November 13, 2013
by: David Wallinga, MD
If we’re going to stop the rapid march of antibiotic resistance, we have to up our game as health professionals. In coming weeks, there are two important ways you can help change this picture:
1. Ask the FDA to give us better information on livestock antibiotics (by November 25th)
2. Urge the White House to “green light” FDA proposals to reduce livestock use of antibiotics (the sooner the better)
In its landmark September report, “Antibiotic Resistance Threats” the CDC states, “Up to half of antibiotic use in humans and much of antibiotic use in animals is unnecessary and inappropriate and makes everyone less safe”. In fact, we know from data that Big Pharma supplies to the FDA that more than 80% of all antibiotics sold in the U.S. – nearly 30 million lbs. annually – are for use in livestock and poultry. This includes penicillins, tetracyclines, erythromycins and other important human drugs.
Using antibiotics repeatedly to speed animal growth or prevent disease in crowded, unsanitary feedlots or barns spurs bacteria to become drug resistant and then spread – on our meat and to the human population. No one thinks this is a good idea, including the FDA. But that Agency has done very little to stem the overuse of antibiotics in agriculture, except to very politely ask Big Pharma to please-oh-please stop selling so many of its antibiotics to pig, chicken, turkey and cattle producers.
Only since Congress passed legislation in 2008 has FDA reported on the total amount of antimicrobials sold for use on farms. That’s where the shocking numbers above come from. They are the pharmaceutical industry’s own figures. But to protect public health, these reports are far from adequate. And FDA knows it. FDA collects much more information from Big Pharma than it forwards to health professionals, or the public. The FDA has proposed some changes to how it reports data on antibiotics used in animals. Good. This is where you come in. Let FDA know how it can further improve these reports, the deadline for comments is November 25th,.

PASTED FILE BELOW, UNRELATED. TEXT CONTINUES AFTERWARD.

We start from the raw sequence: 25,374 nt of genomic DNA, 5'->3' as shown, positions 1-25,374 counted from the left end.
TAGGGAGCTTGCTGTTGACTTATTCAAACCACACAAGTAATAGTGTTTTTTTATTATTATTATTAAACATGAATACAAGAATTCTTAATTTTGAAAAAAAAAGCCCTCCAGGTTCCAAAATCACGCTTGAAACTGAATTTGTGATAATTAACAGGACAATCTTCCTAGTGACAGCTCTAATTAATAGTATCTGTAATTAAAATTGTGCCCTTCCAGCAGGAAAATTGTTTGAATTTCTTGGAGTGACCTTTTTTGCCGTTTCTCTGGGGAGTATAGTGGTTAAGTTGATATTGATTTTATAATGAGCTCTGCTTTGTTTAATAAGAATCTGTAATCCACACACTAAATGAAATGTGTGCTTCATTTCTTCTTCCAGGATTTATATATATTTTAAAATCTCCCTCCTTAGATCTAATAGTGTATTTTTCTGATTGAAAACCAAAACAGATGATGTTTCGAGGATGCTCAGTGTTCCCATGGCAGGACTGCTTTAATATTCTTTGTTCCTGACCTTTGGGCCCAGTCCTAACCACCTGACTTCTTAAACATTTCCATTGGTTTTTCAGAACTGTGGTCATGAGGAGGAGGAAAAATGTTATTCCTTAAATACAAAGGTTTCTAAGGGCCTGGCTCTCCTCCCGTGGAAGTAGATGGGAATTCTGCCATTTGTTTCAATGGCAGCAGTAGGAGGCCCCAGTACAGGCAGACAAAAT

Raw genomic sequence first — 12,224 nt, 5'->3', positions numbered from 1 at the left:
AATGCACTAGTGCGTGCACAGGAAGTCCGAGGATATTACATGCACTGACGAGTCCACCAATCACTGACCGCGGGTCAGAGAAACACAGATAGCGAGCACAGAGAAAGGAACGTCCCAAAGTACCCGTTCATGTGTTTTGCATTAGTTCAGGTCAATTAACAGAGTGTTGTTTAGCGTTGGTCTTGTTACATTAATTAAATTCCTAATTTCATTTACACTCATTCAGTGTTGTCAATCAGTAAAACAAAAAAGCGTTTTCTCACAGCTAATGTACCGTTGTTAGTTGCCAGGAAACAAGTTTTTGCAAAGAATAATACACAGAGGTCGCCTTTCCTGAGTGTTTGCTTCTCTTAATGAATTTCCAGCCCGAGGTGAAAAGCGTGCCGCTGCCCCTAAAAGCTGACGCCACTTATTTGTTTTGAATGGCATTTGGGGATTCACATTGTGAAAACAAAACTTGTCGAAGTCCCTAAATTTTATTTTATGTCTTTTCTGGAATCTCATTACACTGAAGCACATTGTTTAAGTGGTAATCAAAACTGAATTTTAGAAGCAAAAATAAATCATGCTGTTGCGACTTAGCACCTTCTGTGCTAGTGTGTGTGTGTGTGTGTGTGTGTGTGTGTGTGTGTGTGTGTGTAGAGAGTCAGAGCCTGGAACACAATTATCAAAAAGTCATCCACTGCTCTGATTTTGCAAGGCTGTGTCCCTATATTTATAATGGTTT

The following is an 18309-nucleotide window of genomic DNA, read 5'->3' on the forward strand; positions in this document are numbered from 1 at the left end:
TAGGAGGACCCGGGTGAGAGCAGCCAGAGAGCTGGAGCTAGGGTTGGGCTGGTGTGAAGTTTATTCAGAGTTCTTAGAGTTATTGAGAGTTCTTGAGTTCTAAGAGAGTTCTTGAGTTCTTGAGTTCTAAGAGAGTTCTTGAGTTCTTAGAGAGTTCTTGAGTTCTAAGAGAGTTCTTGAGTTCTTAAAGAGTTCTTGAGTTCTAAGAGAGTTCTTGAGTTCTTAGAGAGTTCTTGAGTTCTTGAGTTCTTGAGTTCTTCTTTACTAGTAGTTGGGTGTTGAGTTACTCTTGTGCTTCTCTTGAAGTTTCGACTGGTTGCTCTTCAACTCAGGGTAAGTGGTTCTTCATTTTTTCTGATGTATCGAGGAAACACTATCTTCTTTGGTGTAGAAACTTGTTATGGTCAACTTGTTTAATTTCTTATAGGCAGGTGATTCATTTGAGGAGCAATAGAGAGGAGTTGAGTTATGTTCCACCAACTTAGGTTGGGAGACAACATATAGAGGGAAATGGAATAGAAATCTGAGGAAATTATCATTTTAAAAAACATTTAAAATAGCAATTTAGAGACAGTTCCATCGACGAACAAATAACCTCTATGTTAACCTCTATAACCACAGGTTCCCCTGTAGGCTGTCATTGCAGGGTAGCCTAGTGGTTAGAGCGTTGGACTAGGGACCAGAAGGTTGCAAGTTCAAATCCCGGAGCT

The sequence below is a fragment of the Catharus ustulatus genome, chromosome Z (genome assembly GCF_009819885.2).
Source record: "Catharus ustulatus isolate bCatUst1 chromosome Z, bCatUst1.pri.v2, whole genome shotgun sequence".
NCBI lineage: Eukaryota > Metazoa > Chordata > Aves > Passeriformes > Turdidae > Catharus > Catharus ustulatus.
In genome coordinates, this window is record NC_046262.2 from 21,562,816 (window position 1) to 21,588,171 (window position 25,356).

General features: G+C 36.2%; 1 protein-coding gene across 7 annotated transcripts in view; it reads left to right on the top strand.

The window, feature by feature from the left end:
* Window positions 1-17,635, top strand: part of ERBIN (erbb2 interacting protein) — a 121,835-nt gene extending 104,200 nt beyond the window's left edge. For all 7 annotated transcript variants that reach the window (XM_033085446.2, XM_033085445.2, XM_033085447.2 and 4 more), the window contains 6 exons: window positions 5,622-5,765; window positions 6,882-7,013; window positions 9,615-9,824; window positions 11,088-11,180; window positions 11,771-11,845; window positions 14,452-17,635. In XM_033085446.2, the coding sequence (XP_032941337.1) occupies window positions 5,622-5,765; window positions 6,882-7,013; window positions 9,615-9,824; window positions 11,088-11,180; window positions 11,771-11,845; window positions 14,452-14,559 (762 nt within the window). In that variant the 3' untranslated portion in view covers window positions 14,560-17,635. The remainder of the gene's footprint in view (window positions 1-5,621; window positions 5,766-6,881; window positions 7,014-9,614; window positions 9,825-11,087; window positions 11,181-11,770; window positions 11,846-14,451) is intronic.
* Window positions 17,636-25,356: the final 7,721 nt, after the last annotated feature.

Particulars about which animals (turkeys, chickens, pigs and beef cattle) antibiotics are most used in is desperately needed. Right now the FDA lumps antibiotic use in all animal species together. We also need FDA to definitively break down the dosages and methods of antibiotics distribution. We have very little information on how often antibiotics are injected (commonly done for treating sick animals) versus added to feed for entire flocks or herds of animals (done for promoting growth). Only with this information can we ascertain which uses of antibiotics can be avoided, lessening the “selection pressure” driving bacteria to become resistant in the first place.
Tell the FDA now: Give us better information on antibiotics used on livestock.
The White House also needs to move more quickly. As noted, the FDA has developed a modest proposal asking Big Pharma to voluntarily reduce sales of its antibiotic products for animal feed. We don’t think the proposal’s particularly strong. But it’s something. And unless the White House gives it the green light, and fast, even that modest step may fail before the next Administration comes into office.
So write the President now. Urge him to move the FDA proposal forward. You’ll be in good company. The Academy of Pediatrics, March of Dimes, the American Public Health Association, American Osteopathic Association, the Infectious Diseases Society of America and Pediatric Infectious Diseases Society, among other professional groups, have made similar asks of the White House.
Time is of the essence. The sooner the FDA gets started, the sooner those of us in medicine and public health can determine whether a voluntary approach will work to reduce antibiotic overuse.
Two ways you can take action to safeguard antibiotics from resistance.
Ask FDA to give us better information on livestock antibiotics (by November 25th)
Urge the White House to “green light” FDA proposals to reduce livestock use of antibiotics (the sooner the better)
 Centers for Disease Control and Prevention, Antibiotic Resistance Threats in the United States, 2013, p. 31
Photo CC USDAgov on Flickr
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